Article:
In the context of theologia crucis, faith means believing with certainty that God’s Word is true even when the whole world, the heart of the believer, and even God himself contradict the truth that is revealed in the Word, particularly the Word of promise. Thus, when God begins to show mercy, God does so by first revealing wrath (in law); when God makes alive, God does so by slaying. The same contradictions apply especially to those who have already come to faith. God promises the forgiveness of sins, yet our conscience feels nothing but sin and wrath; God promises life, yet we see nothing but death. Faith, therefore, is the art of believing the Word while experiencing, seeing, and feeling the opposite. We believe that Christ is the Son of God, even though we see and abandoned man on the cross; we believe that God cares for the church, even though we see nothing but a church persecuted by the world and apparently abandoned by God; we believe in eternal life, even though we see and feel nothing but death.

However, the primary locus of the theology of the cross is the experience of trial or tribulation (Anfechtung), when the very heart and conscience of the believer sense that God’s promise of grace and forgiveness is a lie. The believer must regard the promise of forgiveness as true and certain even though the conscience testifies to the contrary.
But under the cross which we experience, eternal life lies hidden. . . . We, too, experience the cross, and death appears to us, if not in fact, yet in our conscience through Satan. Death and sin appear, but I announce life and faith, but in hope. Therefore, if you want to be saved, you must battle against your feelings. Hope means to expect life in the midst of death, and righteousness in the midst of sins.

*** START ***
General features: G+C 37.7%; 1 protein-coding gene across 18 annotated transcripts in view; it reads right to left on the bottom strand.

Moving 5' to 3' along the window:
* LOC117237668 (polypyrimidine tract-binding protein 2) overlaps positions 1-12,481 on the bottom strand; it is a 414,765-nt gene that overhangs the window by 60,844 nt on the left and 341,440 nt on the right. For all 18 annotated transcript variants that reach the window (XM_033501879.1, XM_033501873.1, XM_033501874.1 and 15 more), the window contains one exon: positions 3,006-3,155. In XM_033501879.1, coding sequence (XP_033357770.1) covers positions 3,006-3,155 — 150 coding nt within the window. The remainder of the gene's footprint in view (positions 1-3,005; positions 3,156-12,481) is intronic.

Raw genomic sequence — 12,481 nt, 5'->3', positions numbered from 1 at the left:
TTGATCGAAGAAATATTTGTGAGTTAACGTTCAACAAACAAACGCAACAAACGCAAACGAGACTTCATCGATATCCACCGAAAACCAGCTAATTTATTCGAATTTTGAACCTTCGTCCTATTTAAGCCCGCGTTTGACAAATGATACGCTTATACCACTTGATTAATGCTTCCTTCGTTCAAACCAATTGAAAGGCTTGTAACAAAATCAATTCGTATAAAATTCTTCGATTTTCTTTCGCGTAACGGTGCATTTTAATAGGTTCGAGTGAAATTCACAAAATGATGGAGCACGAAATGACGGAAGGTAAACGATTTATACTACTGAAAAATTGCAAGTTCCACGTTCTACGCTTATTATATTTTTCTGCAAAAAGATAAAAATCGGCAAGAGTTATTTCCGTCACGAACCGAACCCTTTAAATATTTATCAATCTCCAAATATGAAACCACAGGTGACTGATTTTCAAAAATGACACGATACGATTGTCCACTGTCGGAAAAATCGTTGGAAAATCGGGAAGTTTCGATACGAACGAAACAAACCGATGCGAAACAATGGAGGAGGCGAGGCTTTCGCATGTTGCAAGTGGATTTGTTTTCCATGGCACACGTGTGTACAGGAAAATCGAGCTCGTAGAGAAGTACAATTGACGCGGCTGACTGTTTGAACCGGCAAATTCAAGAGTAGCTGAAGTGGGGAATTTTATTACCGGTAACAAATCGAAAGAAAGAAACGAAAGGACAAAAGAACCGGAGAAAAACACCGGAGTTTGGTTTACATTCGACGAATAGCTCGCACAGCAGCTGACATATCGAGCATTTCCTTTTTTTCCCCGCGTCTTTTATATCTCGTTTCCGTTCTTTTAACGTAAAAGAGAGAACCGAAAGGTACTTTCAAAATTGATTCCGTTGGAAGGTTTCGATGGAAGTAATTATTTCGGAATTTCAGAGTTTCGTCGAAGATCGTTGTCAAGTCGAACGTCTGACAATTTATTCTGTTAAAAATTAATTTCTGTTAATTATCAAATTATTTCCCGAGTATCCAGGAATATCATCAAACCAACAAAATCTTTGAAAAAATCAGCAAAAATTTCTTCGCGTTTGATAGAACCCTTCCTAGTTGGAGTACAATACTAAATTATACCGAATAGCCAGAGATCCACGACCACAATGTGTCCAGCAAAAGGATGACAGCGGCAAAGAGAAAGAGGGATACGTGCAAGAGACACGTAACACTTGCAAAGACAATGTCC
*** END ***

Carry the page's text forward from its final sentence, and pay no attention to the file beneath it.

This is the very meaning of being simultaneously righteous and a sinner (simul iustus et peccator): to believe that we are righteous coram Deo even though we feel like condemned sinners.
Within the context of the theology of the cross, the grace of sanctification and its attestation in the testimony of a good conscience would necessarily be subordinated to the grace of justification and the promise of the forgiveness of sins. This is because the testimony of the good conscience confirms one’s faith in the promise, whereas the theology of the cross emphasizes that testimony of the conscience that contradicts faith in the promise; that is, Anfechtung. Therefore, although Luther continually insisted upon the necessity of sanctification and of the testimony of the good conscience, within the framework of theologia crucis he could not help but consistently subordinate the grace of sanctification to that of justification.